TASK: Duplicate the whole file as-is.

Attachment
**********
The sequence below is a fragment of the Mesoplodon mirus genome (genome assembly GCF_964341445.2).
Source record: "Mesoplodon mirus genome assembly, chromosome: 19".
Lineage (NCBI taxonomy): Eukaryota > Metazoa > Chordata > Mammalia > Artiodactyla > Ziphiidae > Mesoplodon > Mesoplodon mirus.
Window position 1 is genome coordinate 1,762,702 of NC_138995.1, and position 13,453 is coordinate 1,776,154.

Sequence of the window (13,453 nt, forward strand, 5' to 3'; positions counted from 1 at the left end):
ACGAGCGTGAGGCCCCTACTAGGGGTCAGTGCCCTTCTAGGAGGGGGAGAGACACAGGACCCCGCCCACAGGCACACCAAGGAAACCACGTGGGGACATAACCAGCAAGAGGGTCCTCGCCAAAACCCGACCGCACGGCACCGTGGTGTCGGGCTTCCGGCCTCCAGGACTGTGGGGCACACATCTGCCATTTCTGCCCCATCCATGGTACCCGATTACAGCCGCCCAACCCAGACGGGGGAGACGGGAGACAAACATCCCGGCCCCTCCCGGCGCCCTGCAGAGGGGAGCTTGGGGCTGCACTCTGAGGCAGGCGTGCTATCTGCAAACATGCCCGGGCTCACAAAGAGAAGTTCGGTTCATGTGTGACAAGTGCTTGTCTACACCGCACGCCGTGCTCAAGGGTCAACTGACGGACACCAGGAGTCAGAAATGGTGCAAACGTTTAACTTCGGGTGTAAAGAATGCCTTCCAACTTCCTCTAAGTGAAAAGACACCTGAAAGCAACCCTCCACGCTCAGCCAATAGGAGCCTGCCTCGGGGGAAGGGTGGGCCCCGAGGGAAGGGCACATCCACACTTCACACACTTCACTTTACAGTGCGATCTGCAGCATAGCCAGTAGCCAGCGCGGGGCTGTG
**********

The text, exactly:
The sequence below is a fragment of the Mesoplodon mirus genome (genome assembly GCF_964341445.2).
Source record: "Mesoplodon mirus genome assembly, chromosome: 19".
Lineage (NCBI taxonomy): Eukaryota > Metazoa > Chordata > Mammalia > Artiodactyla > Ziphiidae > Mesoplodon > Mesoplodon mirus.
Window position 1 is genome coordinate 1,762,702 of NC_138995.1, and position 13,453 is coordinate 1,776,154.

Sequence of the window (13,453 nt, forward strand, 5' to 3'; positions counted from 1 at the left end):
ACGAGCGTGAGGCCCCTACTAGGGGTCAGTGCCCTTCTAGGAGGGGGAGAGACACAGGACCCCGCCCACAGGCACACCAAGGAAACCACGTGGGGACATAACCAGCAAGAGGGTCCTCGCCAAAACCCGACCGCACGGCACCGTGGTGTCGGGCTTCCGGCCTCCAGGACTGTGGGGCACACATCTGCCATTTCTGCCCCATCCATGGTACCCGATTACAGCCGCCCAACCCAGACGGGGGAGACGGGAGACAAACATCCCGGCCCCTCCCGGCGCCCTGCAGAGGGGAGCTTGGGGCTGCACTCTGAGGCAGGCGTGCTATCTGCAAACATGCCCGGGCTCACAAAGAGAAGTTCGGTTCATGTGTGACAAGTGCTTGTCTACACCGCACGCCGTGCTCAAGGGTCAACTGACGGACACCAGGAGTCAGAAATGGTGCAAACGTTTAACTTCGGGTGTAAAGAATGCCTTCCAACTTCCTCTAAGTGAAAAGACACCTGAAAGCAACCCTCCACGCTCAGCCAATAGGAGCCTGCCTCGGGGGAAGGGTGGGCCCCGAGGGAAGGGCACATCCACACTTCACACACTTCACTTTACAGTGCGATCTGCAGCATAGCCAGTAGCCAGCGCGGGGCTGTG